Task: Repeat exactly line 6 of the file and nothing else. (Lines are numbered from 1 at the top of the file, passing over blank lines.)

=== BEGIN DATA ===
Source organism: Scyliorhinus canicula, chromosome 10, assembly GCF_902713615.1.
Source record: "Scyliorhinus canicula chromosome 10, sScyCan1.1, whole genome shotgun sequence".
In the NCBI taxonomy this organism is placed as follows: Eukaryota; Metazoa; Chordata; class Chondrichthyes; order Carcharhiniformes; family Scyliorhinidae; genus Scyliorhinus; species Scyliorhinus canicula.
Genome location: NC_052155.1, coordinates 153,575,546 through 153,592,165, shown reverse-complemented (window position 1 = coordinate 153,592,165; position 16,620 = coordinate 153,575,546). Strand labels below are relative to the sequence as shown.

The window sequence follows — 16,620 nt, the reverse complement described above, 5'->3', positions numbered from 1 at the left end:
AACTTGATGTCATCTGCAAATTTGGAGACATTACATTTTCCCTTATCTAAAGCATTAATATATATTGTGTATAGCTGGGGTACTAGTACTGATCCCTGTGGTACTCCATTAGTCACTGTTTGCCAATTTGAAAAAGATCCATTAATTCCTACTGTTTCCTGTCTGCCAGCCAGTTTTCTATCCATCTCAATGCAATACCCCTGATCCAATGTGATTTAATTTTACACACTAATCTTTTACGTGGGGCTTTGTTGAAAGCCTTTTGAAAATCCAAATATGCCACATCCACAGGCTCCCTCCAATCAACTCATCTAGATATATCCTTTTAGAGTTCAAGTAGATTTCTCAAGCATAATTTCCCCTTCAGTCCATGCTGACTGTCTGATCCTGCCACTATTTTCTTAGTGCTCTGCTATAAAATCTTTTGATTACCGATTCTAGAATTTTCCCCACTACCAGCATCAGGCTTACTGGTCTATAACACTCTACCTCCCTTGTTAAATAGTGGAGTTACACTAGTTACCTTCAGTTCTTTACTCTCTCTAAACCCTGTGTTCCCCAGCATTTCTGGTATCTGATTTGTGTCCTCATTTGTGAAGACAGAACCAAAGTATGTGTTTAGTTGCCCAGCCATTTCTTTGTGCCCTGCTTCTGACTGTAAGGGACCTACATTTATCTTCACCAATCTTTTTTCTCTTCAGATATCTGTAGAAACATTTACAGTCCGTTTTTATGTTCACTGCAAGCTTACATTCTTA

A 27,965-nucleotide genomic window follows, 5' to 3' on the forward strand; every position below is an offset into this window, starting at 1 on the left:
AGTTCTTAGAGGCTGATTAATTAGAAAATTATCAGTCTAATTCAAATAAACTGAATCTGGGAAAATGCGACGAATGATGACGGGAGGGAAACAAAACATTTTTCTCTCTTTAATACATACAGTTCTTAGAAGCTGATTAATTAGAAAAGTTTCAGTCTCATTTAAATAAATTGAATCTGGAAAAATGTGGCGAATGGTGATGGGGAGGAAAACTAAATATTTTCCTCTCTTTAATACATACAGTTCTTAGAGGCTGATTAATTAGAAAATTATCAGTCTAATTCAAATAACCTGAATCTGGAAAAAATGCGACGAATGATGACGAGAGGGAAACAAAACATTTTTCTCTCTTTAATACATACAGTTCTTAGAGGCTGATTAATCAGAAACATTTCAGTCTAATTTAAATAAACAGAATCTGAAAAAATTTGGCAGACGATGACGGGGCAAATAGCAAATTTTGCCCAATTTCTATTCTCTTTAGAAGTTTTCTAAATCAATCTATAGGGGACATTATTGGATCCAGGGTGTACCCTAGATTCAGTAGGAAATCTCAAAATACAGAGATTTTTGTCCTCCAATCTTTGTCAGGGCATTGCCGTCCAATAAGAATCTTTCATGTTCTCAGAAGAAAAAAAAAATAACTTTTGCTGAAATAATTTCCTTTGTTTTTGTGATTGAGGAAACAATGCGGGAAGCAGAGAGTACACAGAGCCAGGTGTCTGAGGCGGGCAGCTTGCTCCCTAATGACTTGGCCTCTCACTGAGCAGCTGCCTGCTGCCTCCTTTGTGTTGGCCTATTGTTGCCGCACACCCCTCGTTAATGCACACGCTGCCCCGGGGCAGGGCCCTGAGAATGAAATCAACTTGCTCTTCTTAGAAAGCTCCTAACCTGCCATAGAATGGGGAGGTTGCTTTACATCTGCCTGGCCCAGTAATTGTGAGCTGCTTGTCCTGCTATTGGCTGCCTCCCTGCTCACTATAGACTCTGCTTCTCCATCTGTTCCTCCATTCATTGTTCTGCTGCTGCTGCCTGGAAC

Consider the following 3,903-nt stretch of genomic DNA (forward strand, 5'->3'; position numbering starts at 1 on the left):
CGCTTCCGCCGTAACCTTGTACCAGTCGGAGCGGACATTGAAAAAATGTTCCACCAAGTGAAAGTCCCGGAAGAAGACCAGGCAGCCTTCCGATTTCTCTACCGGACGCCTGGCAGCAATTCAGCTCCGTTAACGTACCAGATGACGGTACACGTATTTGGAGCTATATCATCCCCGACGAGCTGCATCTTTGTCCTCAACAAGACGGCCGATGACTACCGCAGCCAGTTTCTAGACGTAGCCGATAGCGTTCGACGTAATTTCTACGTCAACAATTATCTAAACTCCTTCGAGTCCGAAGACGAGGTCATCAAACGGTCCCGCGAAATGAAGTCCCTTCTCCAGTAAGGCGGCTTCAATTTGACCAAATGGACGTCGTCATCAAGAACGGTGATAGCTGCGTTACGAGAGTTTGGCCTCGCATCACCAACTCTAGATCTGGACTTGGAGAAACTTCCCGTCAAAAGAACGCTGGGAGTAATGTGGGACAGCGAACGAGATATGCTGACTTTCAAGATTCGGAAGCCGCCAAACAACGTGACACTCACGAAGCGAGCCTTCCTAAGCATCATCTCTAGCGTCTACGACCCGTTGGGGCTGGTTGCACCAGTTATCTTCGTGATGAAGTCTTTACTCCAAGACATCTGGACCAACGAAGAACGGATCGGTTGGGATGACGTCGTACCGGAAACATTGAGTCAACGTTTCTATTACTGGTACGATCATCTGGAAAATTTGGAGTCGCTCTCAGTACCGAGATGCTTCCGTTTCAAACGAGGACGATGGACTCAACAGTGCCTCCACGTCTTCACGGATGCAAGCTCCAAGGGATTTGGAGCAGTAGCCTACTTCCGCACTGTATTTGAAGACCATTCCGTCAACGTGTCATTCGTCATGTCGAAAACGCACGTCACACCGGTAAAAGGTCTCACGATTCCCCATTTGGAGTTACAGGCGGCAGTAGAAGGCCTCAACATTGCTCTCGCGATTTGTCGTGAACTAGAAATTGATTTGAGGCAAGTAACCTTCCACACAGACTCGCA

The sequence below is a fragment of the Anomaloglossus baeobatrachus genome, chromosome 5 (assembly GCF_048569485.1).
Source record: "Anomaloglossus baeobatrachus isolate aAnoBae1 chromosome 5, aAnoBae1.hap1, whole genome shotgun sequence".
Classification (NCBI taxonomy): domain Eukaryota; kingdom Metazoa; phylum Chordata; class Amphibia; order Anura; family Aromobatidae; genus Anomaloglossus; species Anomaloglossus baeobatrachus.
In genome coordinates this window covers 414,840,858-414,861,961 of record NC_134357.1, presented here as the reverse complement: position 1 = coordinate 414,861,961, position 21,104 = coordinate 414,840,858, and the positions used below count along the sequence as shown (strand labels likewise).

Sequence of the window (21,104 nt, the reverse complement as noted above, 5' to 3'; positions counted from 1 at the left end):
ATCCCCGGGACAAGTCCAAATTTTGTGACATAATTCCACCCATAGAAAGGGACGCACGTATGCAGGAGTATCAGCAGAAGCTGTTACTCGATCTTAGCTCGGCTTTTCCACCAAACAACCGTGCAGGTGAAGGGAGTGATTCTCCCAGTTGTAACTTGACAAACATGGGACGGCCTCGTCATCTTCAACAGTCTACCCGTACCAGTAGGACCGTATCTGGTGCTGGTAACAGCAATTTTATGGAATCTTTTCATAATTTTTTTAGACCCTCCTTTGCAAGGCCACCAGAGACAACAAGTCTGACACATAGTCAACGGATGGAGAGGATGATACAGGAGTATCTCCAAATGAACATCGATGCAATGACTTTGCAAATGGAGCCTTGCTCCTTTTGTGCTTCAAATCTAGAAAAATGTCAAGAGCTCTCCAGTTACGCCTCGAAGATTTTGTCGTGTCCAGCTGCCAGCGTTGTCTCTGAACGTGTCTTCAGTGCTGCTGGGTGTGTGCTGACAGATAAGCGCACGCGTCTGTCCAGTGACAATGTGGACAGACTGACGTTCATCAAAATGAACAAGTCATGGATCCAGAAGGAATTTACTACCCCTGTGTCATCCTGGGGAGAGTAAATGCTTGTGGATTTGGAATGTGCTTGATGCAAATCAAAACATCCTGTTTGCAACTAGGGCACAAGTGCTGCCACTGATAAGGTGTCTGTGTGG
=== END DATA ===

AACTTGATGTCATCTGCAAATTTGGAGACATTACATTTTCCCTTATCTAAAGCATTAATATATATTGTGTATAGCTGGGGTACTAGTACTGATCCCTGTGGTACTCCATTAGTCACTGTTTGCCAATTTGAAAAAGATCCATTAATTCCTACTGTTTCCTGTCTGCCAGCCAGTTTTCTATCCATCTCAATGCAATACCCCTGATCCAATGTGATTTAATTTTACACACTAATCTTTTACGTGGGGCTTTGTTGAAAGCCTTTTGAAAATCCAAATATGCCACATCCACAGGCTCCCTCCAATCAACTCATCTAGATATATCCTTTTAGAGTTCAAGTAGATTTCTCAAGCATAATTTCCCCTTCAGTCCATGCTGACTGTCTGATCCTGCCACTATTTTCTTAGTGCTCTGCTATAAAATCTTTTGATTACCGATTCTAGAATTTTCCCCACTACCAGCATCAGGCTTACTGGTCTATAACACTCTACCTCCCTTGTTAAATAGTGGAGTTACACTAGTTACCTTCAGTTCTTTACTCTCTCTAAACCCTGTGTTCCCCAGCATTTCTGGTATCTGATTTGTGTCCTCATTTGTGAAGACAGAACCAAAGTATGTGTTTAGTTGCCCAGCCATTTCTTTGTGCCCTGCTTCTGACTGTAAGGGACCTACATTTATCTTCACCAATCTTTTTTCTCTTCAGATATCTGTAGAAACATTTACAGTCCGTTTTTATGTTCACTGCAAGCTTACATTCTTA